By observing such trends, Norberg-Hodge started to draw comparisons with the forces at work in the West. ‘The desire to look like Barbie-doll is a global problem,’ she told me. ‘In the West the pressures have been continuing for much longer, so we don’t see the cause. Therapists look at problems like eating disorders in an individual way, in a child’s relationship with her mother. But this ignores economic forces: the combination of the ideal of slimness that is presented through advertising, and the availability of an incredible array of tempting food.’

Similarly, western ‘gender wars’ can be seen as the product of economic pressures, rather than an inevitable power struggle. Norberg-Hodge commented, ‘In the West the household has become an empty shell where no significant decisions are made. So leaving a woman behind in that household is a kind of death. We read that experience back into traditional societies, and think that if a woman does not have power in the formal sector she has no power at all. Rather than trying to regain power by proving that “women are just like men” we should argue that men and women are different and have complementary qualities.’

Some critics have suggested that Norberg-Hodge’s picture of traditional Ladakhi society is idealised, and others have warned against assuming that its virtues are shared by other traditional cultures.  None the less, the insights in Ancient Futures resonate far beyond Ladakh, and Norberg-Hodge insists that she should not be pigeon-holed as a ‘Ladakh expert’.
Much of her work in the past decade has been raising awareness of the threat of globalisation in the West, and promoting the need to revive local economies and communities. She sees this issue as of over-riding importance for the whole world. ‘My first target is the well-intentioned movements of people in the West, such as Buddhists, who are devoting their lives to making the world a better place. They need to become more aware that the direction of progress is being shaped by an economic system.’

Norberg-Hodge has evolved from a linguist into an adviser to the Ladakhis, and now a political activist, a vehement foe of globalisation. She believes that the virtues of Ladakh’s traditional society suggest an alternative to the western model of economic development. ‘Leaders, institutions and governments exert a pressure to impose a homogenising economic model. This is a type of centralised planning, with one World Bank, International Monetary Fund, and World Trade Organisation which have been imposing a particular kind of economics on cultures and ecosystems. This cannot but destroy diversity.’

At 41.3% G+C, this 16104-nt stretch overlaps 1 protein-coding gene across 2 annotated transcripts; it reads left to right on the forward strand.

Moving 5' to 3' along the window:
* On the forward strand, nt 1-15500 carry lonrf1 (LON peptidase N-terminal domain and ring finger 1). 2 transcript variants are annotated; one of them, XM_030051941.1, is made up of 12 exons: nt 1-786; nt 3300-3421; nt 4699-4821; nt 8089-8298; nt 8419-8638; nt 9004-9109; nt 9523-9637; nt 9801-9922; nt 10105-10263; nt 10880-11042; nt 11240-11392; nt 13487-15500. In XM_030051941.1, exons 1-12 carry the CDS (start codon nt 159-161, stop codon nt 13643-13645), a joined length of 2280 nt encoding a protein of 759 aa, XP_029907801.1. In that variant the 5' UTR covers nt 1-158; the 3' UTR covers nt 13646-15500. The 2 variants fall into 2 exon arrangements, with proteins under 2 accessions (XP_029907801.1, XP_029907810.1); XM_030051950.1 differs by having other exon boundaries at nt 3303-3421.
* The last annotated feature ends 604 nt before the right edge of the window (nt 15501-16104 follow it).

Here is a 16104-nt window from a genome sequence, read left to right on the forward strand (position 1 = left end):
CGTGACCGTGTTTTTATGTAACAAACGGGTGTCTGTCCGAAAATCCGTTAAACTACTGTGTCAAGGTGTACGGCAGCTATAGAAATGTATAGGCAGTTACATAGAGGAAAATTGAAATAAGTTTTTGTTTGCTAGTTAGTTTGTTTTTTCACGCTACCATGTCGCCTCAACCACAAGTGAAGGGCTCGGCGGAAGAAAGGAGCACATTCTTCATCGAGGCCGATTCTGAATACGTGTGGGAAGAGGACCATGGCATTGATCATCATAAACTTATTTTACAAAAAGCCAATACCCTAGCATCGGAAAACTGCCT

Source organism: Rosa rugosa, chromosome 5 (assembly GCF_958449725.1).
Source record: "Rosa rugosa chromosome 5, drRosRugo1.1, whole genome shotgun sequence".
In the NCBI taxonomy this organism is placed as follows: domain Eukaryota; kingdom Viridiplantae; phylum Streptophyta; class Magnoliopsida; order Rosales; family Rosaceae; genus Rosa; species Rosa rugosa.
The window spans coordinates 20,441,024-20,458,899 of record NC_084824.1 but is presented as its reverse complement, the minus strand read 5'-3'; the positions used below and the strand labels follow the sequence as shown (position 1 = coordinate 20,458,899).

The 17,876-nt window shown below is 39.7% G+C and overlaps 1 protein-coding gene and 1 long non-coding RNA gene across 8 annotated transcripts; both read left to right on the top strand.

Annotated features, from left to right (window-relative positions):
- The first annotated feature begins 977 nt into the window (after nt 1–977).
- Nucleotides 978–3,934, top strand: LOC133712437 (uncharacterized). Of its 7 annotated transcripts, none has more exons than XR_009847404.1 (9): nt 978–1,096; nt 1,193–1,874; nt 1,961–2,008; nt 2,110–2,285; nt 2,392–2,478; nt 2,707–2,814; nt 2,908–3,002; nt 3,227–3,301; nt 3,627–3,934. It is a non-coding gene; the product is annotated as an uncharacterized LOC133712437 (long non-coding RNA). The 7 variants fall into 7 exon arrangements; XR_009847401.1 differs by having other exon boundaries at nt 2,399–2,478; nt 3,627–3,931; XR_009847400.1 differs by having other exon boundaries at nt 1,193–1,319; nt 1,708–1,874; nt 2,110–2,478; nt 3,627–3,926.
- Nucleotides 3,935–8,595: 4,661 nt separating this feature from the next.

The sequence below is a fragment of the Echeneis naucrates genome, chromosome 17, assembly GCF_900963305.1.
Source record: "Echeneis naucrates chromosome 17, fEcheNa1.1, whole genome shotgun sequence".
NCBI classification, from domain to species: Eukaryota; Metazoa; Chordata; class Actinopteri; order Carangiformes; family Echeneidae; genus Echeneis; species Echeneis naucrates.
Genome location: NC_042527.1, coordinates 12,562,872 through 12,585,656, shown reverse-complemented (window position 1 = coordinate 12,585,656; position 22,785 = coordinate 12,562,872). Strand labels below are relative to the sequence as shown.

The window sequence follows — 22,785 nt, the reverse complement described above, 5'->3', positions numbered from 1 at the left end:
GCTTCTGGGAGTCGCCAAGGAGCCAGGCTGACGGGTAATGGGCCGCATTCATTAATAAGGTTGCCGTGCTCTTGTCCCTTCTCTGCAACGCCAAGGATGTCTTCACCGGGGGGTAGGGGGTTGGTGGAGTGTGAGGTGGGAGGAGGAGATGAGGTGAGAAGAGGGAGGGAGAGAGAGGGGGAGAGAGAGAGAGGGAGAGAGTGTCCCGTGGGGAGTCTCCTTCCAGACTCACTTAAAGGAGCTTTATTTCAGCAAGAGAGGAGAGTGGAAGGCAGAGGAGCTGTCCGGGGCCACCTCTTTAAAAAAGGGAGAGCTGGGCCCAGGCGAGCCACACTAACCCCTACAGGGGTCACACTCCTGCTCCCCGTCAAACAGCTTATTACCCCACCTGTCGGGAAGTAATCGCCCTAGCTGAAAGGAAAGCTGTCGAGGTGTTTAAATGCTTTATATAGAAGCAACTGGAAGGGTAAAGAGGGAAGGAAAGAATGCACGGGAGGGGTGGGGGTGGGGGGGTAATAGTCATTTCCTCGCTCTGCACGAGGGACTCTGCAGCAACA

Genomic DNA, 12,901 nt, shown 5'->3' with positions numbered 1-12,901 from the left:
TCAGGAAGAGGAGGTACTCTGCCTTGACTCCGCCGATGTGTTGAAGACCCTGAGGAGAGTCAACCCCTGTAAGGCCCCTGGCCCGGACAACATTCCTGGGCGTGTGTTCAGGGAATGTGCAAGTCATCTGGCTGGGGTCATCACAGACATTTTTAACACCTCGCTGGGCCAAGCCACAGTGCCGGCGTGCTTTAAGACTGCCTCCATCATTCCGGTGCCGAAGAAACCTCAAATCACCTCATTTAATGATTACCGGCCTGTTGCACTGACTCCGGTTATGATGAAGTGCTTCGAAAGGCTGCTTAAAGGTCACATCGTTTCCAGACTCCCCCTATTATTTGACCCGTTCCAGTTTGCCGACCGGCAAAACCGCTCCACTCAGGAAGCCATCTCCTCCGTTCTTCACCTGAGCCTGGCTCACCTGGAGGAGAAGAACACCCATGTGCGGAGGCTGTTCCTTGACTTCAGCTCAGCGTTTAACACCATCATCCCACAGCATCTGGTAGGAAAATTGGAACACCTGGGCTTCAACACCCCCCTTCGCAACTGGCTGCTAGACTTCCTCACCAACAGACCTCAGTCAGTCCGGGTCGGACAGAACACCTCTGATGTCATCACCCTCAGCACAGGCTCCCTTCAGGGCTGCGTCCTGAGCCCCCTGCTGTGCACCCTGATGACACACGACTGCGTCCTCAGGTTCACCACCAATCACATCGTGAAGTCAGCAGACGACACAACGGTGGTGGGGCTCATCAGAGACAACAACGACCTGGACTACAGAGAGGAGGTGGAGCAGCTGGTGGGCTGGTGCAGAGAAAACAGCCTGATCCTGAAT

Norberg-Hodge is not concerned with party politics, ‘I am not interested in changing the minds of Tony Blair or Bill Clinton – I’m not even sure it would do any good. By definition, when you have power you rely on a mediated view of the world that is expressed in statistics, hypotheses and supposition. Things have speeded up, as we have to live at the pace of the available technology. So there is more time pressure, and therefore more reliance on a mediated view of the world. This is not the fault of individuals; it is a structural problem.’

Although Norberg-Hodge’s lifestyle – running projects on two continents and connected with other campaigners across the globe – is paradoxically cosmopolitan, she insists that real change can only come from the grass roots. Her message is an alternative way of thinking. ‘At the bottom are ordinary people, not linked to power, whose sense of the world is drawn from their human relationships and daily social interactions, and such people are more willing to promote a shift to alternatives.’
In England, isec has been involved in the local food movement, establishing markets for local produce. In Ladakh, Norberg-Hodge founded the Ladakh Project, which has raised awareness among the Ladakhis of the value of their own culture, and the limitations of the western model. For instance, they have organised ‘reality tours’, which take Ladakhis to western countries to witness environmental damage and the stresses of urban life.

The greatest success in recent years has been the 4,000-strong Ladakhi Women’s Alliance, which campaigns on environmental issues. Women are Norberg-Hodge’s most likely allies. ‘Perhaps because they usually have less power in the public domain, women tend to be more closely embedded in the social and natural system, and feel more allegiance to place than men.’

25 years after her first visit to Ladakh, Norberg-Hodge sees signs that her work to influence Ladakhi attitudes is bearing fruit. ‘It has been heart-rending to watch the changes over the years, but on my visit last year there was a sea-change in consciousness. The leading spiritual figures came out in support of our work, and there are so many projects trying to curtail the effects of change.’

The key for Norberg-Hodge is education. ‘All round the world, education promotes faith in the values of economic development. If the Ladakhis can stick to a different set of values they are still in a position to be a model of a different path.’
Despite the power of the destructive forces Norberg-Hodge describes so clearly, she is optimistic for the future. ‘For all its power the global economic system is vulnerable because the vast majority of people are being excluded. The model masquerades as a force of nature, but it persists largely because most people don’t think about it. We need to recognise the connections between economics and ethics, culture and psychology.

‘The kind of localisation we are promoting is about becoming whole again, reconnecting the heart and the mind. I love the Buddhist emphasis on the interconnection of wisdom and compassion. The head without the heart is dangerous. As is the heart without the head.’ The mindful, heartfelt lives of traditional Ladakhis have much to teach us.

Helena Norberg-Hodge is an analyst of the impact of the global economy on cultures and agriculture worldwide, a pioneer of the localisation movement, and the articulator of the core ideas of Counter-development. She is producer and co-director of the award-winning documentary, The Economics of Happiness and is the founder and director of the International Society for Ecology and Culture (ISEC)